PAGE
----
Notes and such for 12th November

In today’s class, the first presentation regarding Ireland and nationalism framed the subsequent presentations and discussions adequately. Michelle suggested in her presentation that Joyce’s work contrasted with the notion that nationalism is part of a natural progression following colonialism and decolonialisation. Joyce’s work instead presents nationalism as an assertion of individuality which is a culmination of various factors. The final slide of the 2nd presentation suggested a reading of Joyce as anti-modernist, if the term modernist is grounded in the philosophies of John Locke and David Hume (that took up some time). One of the points raised was how the history of modernity is longer than the time frame occupied by modernism, and it is necessary not to conflate modernism with modernity. Conflation came up again in the later discussions, this time concerning the figure of Daedalus and Stephen.


I proposed an explanation of the problematic quote based on the understanding that Hume and Locke are empiricists, a field of philosophy that suggests observations as the primary source of knowledge and hence the self, developed through knowledge, is constituted of observations.In Joyce however the observable cannot constitute the individual due to the indeterminacy of language that is used to record such observations. The example of the tundish was cited by Kin Yan(?). In that sense then, Joyce would be anti-modernist IF we defined the term according to the philosophies of the two philosophers.

I think conflation as a problem arose because of the nature of modernism and the text discussed today. One example used in class today was regarding the epiphany as used in Joyce’s work, part of Praseeda’s presentation. Stephen’s epiphanies contrast with Woolfian (Virginia) epiphanies, for example, in that instead of a unity of the self with the world around him, Stephen in fact becomes more distant. While observing the girl wading in the sea, he feels that she represents all women and acknowledges the sexual feelings that accompany his observation. At the same time he distances himself from the people who experience those feelings, privileging instead her association to Ireland. The distinction Stephen makes expresses a desire to move away from conflating perspectives, choosing instead to set himself apart as an artist exiled from the larger framework of society.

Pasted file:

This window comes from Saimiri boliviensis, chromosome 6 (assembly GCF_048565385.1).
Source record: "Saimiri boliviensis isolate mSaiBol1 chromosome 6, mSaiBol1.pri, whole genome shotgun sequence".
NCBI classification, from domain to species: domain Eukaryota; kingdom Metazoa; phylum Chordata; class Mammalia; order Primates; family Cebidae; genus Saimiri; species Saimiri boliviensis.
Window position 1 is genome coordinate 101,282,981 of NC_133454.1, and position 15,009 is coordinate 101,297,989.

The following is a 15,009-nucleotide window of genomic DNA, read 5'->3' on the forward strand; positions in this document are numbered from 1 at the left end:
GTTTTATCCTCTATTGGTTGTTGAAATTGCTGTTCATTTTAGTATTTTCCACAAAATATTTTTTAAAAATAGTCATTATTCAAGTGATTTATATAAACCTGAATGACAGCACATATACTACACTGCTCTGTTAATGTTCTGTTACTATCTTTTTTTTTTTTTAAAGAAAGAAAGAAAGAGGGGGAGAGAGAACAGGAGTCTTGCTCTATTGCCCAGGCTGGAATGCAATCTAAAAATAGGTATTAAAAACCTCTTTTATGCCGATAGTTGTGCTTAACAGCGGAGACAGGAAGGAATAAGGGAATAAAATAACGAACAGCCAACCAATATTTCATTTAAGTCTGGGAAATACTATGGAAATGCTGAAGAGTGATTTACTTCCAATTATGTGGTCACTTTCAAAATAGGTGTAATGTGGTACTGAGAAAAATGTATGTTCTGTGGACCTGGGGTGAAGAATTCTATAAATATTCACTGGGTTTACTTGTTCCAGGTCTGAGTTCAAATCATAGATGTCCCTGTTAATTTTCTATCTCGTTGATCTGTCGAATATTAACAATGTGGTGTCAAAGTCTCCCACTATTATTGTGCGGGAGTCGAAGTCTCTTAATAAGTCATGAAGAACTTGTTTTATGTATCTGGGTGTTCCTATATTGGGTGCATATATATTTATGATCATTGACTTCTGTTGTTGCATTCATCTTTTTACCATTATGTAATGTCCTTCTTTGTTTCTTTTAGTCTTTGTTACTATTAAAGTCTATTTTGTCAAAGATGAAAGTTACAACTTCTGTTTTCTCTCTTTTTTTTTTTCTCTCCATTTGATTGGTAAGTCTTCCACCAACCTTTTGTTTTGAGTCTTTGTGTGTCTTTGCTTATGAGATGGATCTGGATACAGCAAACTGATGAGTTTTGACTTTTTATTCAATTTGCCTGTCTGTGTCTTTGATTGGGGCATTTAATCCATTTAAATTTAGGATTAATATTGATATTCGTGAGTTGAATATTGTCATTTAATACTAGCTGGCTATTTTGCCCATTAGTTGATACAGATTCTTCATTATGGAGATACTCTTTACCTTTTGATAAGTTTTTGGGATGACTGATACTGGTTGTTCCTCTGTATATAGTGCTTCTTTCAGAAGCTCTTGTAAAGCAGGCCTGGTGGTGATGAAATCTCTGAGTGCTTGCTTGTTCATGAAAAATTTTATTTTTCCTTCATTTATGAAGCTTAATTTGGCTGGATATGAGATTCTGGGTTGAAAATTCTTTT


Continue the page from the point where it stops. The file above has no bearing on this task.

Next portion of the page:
In another example, it was suggested that Stephen perhaps conflates the figure of Icarus and Daedalus, and tries to straddle the position of inventor – or the “brains”, and the user, – the “blonde”.

Links to other weeks and texts:

Conflation arises as a prominent issue in discussing modernism in other texts like Orwell’s “Shooting An Elephant”. In this text, it has been suggested in previous classes that there is a conflation of identities in the reluctant colonialist: on one hand he is required to perform his role as colonizer, but it conflicts with his individual beliefs and identity. The conflation of the two areas produces responses to colonialism that emphasise its complexities, rather than a valorization and exoticization of the colonial enterprise, or an outright disparaging of the process. To link this to modernist concerns, the problems with identity and nationalism point to the crisis of knowledge and representation.

Land-bush thing.